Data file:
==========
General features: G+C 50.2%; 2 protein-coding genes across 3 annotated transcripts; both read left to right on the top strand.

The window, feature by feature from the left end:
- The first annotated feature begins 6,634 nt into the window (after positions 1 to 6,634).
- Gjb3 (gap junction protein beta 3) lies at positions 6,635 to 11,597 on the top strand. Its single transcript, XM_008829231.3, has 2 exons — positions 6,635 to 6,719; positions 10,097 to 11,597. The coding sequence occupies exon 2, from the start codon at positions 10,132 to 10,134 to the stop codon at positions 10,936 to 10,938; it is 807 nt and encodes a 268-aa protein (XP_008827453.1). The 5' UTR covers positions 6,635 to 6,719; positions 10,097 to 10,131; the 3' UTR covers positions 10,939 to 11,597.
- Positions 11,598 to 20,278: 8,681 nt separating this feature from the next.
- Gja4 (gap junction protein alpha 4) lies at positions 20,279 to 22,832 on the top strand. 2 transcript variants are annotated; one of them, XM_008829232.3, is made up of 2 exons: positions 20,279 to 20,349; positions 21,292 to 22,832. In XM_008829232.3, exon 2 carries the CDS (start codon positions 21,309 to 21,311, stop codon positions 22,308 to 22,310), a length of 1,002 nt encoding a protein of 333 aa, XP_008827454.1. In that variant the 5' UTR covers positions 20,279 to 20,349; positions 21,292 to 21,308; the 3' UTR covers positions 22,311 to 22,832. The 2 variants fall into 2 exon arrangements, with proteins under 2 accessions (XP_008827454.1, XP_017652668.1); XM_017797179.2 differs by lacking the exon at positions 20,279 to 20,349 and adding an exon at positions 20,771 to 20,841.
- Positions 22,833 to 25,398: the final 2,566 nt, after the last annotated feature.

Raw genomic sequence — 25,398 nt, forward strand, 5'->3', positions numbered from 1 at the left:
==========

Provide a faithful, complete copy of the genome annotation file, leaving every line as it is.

General features: G+C 50.2%; 2 protein-coding genes across 3 annotated transcripts; both read left to right on the top strand.

The window, feature by feature from the left end:
- The first annotated feature begins 6,634 nt into the window (after positions 1 to 6,634).
- Gjb3 (gap junction protein beta 3) lies at positions 6,635 to 11,597 on the top strand. Its single transcript, XM_008829231.3, has 2 exons — positions 6,635 to 6,719; positions 10,097 to 11,597. The coding sequence occupies exon 2, from the start codon at positions 10,132 to 10,134 to the stop codon at positions 10,936 to 10,938; it is 807 nt and encodes a 268-aa protein (XP_008827453.1). The 5' UTR covers positions 6,635 to 6,719; positions 10,097 to 10,131; the 3' UTR covers positions 10,939 to 11,597.
- Positions 11,598 to 20,278: 8,681 nt separating this feature from the next.
- Gja4 (gap junction protein alpha 4) lies at positions 20,279 to 22,832 on the top strand. 2 transcript variants are annotated; one of them, XM_008829232.3, is made up of 2 exons: positions 20,279 to 20,349; positions 21,292 to 22,832. In XM_008829232.3, exon 2 carries the CDS (start codon positions 21,309 to 21,311, stop codon positions 22,308 to 22,310), a length of 1,002 nt encoding a protein of 333 aa, XP_008827454.1. In that variant the 5' UTR covers positions 20,279 to 20,349; positions 21,292 to 21,308; the 3' UTR covers positions 22,311 to 22,832. The 2 variants fall into 2 exon arrangements, with proteins under 2 accessions (XP_008827454.1, XP_017652668.1); XM_017797179.2 differs by lacking the exon at positions 20,279 to 20,349 and adding an exon at positions 20,771 to 20,841.
- Positions 22,833 to 25,398: the final 2,566 nt, after the last annotated feature.

Raw genomic sequence — 25,398 nt, forward strand, 5'->3', positions numbered from 1 at the left: